The beer is now kegged and carbed. I have to say even the first sampling is showing good signs for what I wanted to happen with this beer. I am calling it an amped American Pale Ale but honestly I am not sure it falls quite into the category. The color is a lightish orange for starters. Then you move into the flavors. Sure there is a underlying bitterness that builds as you drink it but that only enhances the citrus notes that predominate throughout. There is also a distinct touch of grain in the mix. The beer ended up around 8%, with this in mind I was surprised that I really didn't taste the alcohol. So the flavors tend to be smooth without much of (if at all) an alcohol burn.
As it is right now it is almost exactly the beer I wanted it to be, as always I will know a bit more once it has settled into itself from the quick carb it just went through.
When you get the majority of the wort premade, it can be an interesting voyage to see what you end up with.
The original wort was 5 gallons that when boiled would end up at roughly 6% alcohol but only around 4 gallons or so. I personally wanted to be at 5 gallons final volume so this meant adding some more liquor and DME so I did not lose any ABV. At the same time I wanted to make it a bit more than what it originally was so I went with candi sugar, or for me, some caramel.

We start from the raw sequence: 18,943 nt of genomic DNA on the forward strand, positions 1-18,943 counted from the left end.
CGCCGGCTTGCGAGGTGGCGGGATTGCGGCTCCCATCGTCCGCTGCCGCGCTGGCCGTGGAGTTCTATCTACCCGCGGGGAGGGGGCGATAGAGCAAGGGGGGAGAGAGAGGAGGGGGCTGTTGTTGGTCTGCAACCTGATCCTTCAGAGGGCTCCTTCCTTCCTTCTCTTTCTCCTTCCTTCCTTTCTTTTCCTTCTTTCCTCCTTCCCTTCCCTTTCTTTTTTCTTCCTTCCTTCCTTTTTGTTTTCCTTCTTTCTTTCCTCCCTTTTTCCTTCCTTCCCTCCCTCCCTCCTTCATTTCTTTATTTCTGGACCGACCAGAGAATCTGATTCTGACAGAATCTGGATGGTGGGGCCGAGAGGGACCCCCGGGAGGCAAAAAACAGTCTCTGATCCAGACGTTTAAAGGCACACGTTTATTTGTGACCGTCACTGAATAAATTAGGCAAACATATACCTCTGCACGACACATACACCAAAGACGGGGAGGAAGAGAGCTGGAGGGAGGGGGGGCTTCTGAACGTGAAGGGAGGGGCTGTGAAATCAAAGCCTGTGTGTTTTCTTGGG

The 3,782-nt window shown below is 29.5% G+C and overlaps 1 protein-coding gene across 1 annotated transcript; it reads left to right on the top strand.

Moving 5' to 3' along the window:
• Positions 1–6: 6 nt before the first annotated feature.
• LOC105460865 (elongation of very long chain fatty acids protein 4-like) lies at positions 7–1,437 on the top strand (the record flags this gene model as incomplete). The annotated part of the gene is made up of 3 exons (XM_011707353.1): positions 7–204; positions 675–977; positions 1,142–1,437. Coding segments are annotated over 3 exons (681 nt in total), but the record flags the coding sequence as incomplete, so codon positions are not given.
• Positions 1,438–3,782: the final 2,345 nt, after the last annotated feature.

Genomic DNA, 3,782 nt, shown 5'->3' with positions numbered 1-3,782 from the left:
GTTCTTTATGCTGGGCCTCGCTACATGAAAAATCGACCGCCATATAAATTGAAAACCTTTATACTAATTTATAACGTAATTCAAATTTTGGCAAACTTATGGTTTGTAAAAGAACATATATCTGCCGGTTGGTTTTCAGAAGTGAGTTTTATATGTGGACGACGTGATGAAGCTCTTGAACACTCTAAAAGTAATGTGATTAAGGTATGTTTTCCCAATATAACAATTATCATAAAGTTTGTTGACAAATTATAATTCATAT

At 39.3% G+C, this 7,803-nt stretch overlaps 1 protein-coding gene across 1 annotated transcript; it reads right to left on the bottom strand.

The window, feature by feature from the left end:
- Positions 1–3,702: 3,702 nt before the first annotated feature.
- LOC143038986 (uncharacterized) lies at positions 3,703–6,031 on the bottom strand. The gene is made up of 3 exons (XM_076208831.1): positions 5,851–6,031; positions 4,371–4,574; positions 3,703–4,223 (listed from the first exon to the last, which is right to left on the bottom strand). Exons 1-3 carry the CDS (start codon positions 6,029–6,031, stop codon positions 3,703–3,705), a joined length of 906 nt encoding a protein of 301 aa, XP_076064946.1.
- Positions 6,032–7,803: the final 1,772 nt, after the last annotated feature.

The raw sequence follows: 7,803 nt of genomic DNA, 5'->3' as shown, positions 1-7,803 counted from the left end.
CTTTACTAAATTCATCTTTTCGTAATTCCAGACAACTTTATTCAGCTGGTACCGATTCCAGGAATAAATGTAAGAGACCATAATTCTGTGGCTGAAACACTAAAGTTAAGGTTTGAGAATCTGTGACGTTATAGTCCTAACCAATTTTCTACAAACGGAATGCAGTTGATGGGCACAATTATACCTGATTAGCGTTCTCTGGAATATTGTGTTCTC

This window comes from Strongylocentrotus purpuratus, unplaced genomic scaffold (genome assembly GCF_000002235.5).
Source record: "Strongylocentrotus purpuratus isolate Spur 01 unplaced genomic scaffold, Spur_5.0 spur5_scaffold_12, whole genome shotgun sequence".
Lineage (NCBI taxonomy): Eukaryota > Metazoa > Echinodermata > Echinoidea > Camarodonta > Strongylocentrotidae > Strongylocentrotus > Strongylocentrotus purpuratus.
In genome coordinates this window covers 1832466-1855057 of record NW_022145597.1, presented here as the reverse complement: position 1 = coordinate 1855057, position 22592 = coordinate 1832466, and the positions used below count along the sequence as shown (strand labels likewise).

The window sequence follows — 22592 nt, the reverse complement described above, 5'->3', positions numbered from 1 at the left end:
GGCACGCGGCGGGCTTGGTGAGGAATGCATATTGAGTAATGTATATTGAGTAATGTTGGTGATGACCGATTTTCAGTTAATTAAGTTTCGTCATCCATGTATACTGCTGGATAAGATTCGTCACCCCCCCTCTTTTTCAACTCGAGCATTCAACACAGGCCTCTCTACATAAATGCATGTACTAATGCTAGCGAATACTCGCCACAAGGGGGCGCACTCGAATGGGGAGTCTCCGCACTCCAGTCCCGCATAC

I cooked about 1.5 pounds of sugar to 325 degrees. This ends up with a reddish brown color and a flavor similar to burnt marshmellows. In the fermentation this ends up giving a flavor similar to candied cherries, depending on the yeast used.
Now we move into hops. I started with Sorachi Ace, three additions the first at 1/2 ounce and then the next two at 1/4 ounce each. And finally I finished with Mt. Ranier. The full ounce of this was added at the last 5 minutes of the boil.
Now finally we are looking at yeast selection. WLP0029 Kolsch yeast (mainly because it was what I had on hand) which is known to accentuate the hops, worked well with the set up. The beer spent a week in primary at about 64 degrees and then a week and a half at 40 degrees. The yeast helped to give the beer a clean flavor profile but with enough fruitiness for the citrus notes to stand out.
The excitement of the evening was when I was placing the keg in the kegerator. My intention was to replace one of my older kegs that was about to blow with this one, easy peasy any day. Until you are setting up the older keg on the picnic tap only to realize too late that not only is the tap open but it isn't fully assembled. I had beer shooting out from the connection and the cobra at the same time. My first reaction is to try and screw the connection fully together with my fingers (usually this needs a screwdriver). It isn't until I have beer spread out nicely that I think of disconnecting from the keg. The good news is I only had about 1 beer left in the keg anyway.
Time for a pint...